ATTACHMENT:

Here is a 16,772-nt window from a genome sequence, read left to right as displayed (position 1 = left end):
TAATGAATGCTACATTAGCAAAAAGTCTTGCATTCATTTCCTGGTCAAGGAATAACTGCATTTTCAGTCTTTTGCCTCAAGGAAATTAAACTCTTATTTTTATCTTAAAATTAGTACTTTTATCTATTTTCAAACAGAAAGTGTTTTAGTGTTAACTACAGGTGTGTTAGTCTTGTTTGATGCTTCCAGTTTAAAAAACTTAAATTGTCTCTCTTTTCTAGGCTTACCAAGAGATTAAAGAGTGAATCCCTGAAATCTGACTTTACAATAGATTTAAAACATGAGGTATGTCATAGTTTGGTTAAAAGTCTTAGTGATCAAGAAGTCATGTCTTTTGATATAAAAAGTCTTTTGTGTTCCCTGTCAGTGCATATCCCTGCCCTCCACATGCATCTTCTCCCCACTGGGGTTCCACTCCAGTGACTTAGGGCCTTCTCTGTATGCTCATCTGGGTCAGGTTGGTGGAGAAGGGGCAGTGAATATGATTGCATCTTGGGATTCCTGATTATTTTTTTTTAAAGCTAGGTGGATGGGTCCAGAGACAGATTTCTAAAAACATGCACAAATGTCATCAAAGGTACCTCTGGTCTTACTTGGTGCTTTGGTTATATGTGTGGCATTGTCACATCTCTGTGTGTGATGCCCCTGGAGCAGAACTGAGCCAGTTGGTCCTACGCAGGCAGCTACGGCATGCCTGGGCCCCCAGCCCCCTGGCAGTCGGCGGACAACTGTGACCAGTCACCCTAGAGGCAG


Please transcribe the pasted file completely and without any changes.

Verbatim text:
Here is a 16,772-nt window from a genome sequence, read left to right as displayed (position 1 = left end):
TAATGAATGCTACATTAGCAAAAAGTCTTGCATTCATTTCCTGGTCAAGGAATAACTGCATTTTCAGTCTTTTGCCTCAAGGAAATTAAACTCTTATTTTTATCTTAAAATTAGTACTTTTATCTATTTTCAAACAGAAAGTGTTTTAGTGTTAACTACAGGTGTGTTAGTCTTGTTTGATGCTTCCAGTTTAAAAAACTTAAATTGTCTCTCTTTTCTAGGCTTACCAAGAGATTAAAGAGTGAATCCCTGAAATCTGACTTTACAATAGATTTAAAACATGAGGTATGTCATAGTTTGGTTAAAAGTCTTAGTGATCAAGAAGTCATGTCTTTTGATATAAAAAGTCTTTTGTGTTCCCTGTCAGTGCATATCCCTGCCCTCCACATGCATCTTCTCCCCACTGGGGTTCCACTCCAGTGACTTAGGGCCTTCTCTGTATGCTCATCTGGGTCAGGTTGGTGGAGAAGGGGCAGTGAATATGATTGCATCTTGGGATTCCTGATTATTTTTTTTTAAAGCTAGGTGGATGGGTCCAGAGACAGATTTCTAAAAACATGCACAAATGTCATCAAAGGTACCTCTGGTCTTACTTGGTGCTTTGGTTATATGTGTGGCATTGTCACATCTCTGTGTGTGATGCCCCTGGAGCAGAACTGAGCCAGTTGGTCCTACGCAGGCAGCTACGGCATGCCTGGGCCCCCAGCCCCCTGGCAGTCGGCGGACAACTGTGACCAGTCACCCTAGAGGCAG